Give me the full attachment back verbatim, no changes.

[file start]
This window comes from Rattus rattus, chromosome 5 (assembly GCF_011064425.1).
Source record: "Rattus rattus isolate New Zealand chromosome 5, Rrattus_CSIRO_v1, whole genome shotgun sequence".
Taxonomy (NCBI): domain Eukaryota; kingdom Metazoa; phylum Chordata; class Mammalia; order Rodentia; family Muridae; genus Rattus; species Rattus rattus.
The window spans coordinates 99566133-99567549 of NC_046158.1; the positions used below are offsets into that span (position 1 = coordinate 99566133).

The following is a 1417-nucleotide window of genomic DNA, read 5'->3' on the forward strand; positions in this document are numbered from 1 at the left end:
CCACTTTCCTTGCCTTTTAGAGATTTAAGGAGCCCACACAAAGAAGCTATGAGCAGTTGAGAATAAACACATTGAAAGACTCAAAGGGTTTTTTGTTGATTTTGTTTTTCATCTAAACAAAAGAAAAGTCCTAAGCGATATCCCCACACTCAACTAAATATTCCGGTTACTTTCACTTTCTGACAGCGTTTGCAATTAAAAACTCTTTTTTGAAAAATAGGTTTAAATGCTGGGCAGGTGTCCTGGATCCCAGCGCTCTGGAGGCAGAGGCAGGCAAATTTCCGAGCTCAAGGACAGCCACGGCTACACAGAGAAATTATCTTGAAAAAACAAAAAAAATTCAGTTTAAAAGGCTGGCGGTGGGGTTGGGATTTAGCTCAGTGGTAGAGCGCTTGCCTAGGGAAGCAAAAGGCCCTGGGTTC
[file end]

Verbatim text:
This window comes from Rattus rattus, chromosome 5 (assembly GCF_011064425.1).
Source record: "Rattus rattus isolate New Zealand chromosome 5, Rrattus_CSIRO_v1, whole genome shotgun sequence".
Taxonomy (NCBI): domain Eukaryota; kingdom Metazoa; phylum Chordata; class Mammalia; order Rodentia; family Muridae; genus Rattus; species Rattus rattus.
The window spans coordinates 99566133-99567549 of NC_046158.1; the positions used below are offsets into that span (position 1 = coordinate 99566133).

The following is a 1417-nucleotide window of genomic DNA, read 5'->3' on the forward strand; positions in this document are numbered from 1 at the left end:
CCACTTTCCTTGCCTTTTAGAGATTTAAGGAGCCCACACAAAGAAGCTATGAGCAGTTGAGAATAAACACATTGAAAGACTCAAAGGGTTTTTTGTTGATTTTGTTTTTCATCTAAACAAAAGAAAAGTCCTAAGCGATATCCCCACACTCAACTAAATATTCCGGTTACTTTCACTTTCTGACAGCGTTTGCAATTAAAAACTCTTTTTTGAAAAATAGGTTTAAATGCTGGGCAGGTGTCCTGGATCCCAGCGCTCTGGAGGCAGAGGCAGGCAAATTTCCGAGCTCAAGGACAGCCACGGCTACACAGAGAAATTATCTTGAAAAAACAAAAAAAATTCAGTTTAAAAGGCTGGCGGTGGGGTTGGGATTTAGCTCAGTGGTAGAGCGCTTGCCTAGGGAAGCAAAAGGCCCTGGGTTC